Every once in a while we like to get back to basics with some installation tips. If you are new to installing TRIFORCE®, these guidelines will help you transition from what you were using before.
For those of you that are already using this great product, there’s no harm in going over a quick refresher in case you were missing something…
Simple design, easy to work with
You’ll find TRIFORCE® quite easy to work with. It has a simple, elegant design. One end is adjustable up to 24 inches and the rest of it is basically open web. A lot of builders tell us that once they switch to an open web configuration, they don’t miss all that hole drilling nonsense they had to put up with when they used I-joists.
So, here are the tips.
1- Check the orientation of the joist
The bottom of the TRIFORCE® is clearly identified. The joist is designed to resist compression at the top and expansion at the bottom.
2- Line up the webbing
Maximise available space and minimize deviations in your ducts, plumbing, and electrical runs by lining up the webbing. Simply choose the straitest plane between your outside wall or interior beam and install the non-adjustable end joist on it. Adjust the other end accordingly. You’ll find this makes your mechanicals installations so much faster and easier.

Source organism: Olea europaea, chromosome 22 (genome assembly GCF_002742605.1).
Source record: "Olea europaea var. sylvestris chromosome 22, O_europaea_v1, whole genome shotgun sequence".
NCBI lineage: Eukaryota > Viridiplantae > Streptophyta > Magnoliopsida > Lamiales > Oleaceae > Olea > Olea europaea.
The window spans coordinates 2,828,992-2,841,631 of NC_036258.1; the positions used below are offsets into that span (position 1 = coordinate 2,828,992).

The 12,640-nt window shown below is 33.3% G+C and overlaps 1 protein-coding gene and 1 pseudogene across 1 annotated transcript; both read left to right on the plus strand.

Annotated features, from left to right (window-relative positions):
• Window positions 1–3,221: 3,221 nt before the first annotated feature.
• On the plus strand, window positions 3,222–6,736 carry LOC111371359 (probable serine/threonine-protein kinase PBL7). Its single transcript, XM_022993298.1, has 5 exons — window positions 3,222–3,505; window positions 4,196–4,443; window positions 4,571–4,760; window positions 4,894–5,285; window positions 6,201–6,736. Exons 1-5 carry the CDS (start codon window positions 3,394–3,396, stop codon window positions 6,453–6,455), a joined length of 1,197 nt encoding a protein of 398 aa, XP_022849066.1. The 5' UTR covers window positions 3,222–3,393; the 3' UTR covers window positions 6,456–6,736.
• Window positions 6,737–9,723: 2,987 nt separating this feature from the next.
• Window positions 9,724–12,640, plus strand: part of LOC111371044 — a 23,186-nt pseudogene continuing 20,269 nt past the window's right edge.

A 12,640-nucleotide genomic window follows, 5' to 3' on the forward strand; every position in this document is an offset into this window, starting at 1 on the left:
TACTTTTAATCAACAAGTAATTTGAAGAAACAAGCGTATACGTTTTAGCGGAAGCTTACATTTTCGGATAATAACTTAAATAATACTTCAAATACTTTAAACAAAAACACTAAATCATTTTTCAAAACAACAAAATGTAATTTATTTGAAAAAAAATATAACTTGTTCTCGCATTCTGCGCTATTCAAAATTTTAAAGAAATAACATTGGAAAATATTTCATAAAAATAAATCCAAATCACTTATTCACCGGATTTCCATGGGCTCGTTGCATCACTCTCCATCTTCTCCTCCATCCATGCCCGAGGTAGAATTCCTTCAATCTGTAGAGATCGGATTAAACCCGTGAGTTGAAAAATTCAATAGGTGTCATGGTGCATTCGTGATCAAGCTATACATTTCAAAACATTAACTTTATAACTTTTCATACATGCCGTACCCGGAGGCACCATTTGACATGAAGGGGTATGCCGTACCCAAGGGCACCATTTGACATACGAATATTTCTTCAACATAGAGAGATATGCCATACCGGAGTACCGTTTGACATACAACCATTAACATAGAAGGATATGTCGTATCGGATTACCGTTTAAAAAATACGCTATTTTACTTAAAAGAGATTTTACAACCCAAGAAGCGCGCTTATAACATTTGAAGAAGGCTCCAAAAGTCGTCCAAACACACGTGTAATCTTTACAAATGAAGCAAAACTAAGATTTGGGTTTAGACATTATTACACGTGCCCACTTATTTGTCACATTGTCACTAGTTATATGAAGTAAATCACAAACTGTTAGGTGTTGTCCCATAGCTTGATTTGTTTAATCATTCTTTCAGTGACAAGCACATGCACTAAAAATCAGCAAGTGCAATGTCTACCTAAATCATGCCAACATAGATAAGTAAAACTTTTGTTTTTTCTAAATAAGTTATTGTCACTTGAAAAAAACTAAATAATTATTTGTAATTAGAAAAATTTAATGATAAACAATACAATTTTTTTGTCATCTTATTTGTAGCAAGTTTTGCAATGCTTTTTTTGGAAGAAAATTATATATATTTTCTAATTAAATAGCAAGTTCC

3- Space the joists as uniformly as possible
Use 12″, 16″, 19.2″ or 24″ o.c. depending on your load requirements. Even spacing makes the gluing and nailing of the floor membrane easier, but also to give the occupant a consistent experience throughout the floor area. Keep in mind that 24″ usually corresponds to a value approach to floor construction. We’ve found that 16″ or 19.2″ o.c. spacing increases the perceived value of the floor because it reduces the amount of possible deflection and vibration.
4- Double up where you have to
When encountering situations like stairwells, or other areas where an additional load is expected (exercise areas or kitchen islands, for example) TRIFORCE® joists can easily be doubled up. see our previous blog on stair girders.
6- Confirm plumbing and HVAC locations before installing TRIFORCE®
That said, It is always preferable to identify the location of the plumbing and HVAC runs as early as possible in the design stage so these kinds of situations can be avoided.
5- If you must accommodate plumbing penetrations, you can move the joist up to 3″
If, for some reason a plumbing penetration is expected to notch a joist, it is possible to move that joist over up to 3 inches without affecting overall floor performance. If the joist spacing is over 19.” o.c. however, check your code requirements for subfloor thickness. Cutting, drilling or notching joists must be avoided at all costs.
7- When installing TRIFORCE®, apply all bracing and sheathing before loads
Apply all necessary bracing and sheathing to each open joist, before applying construction loads on the floor system. If you do need to stack building materials on your floor, make sure they are over beams or bearing walls only.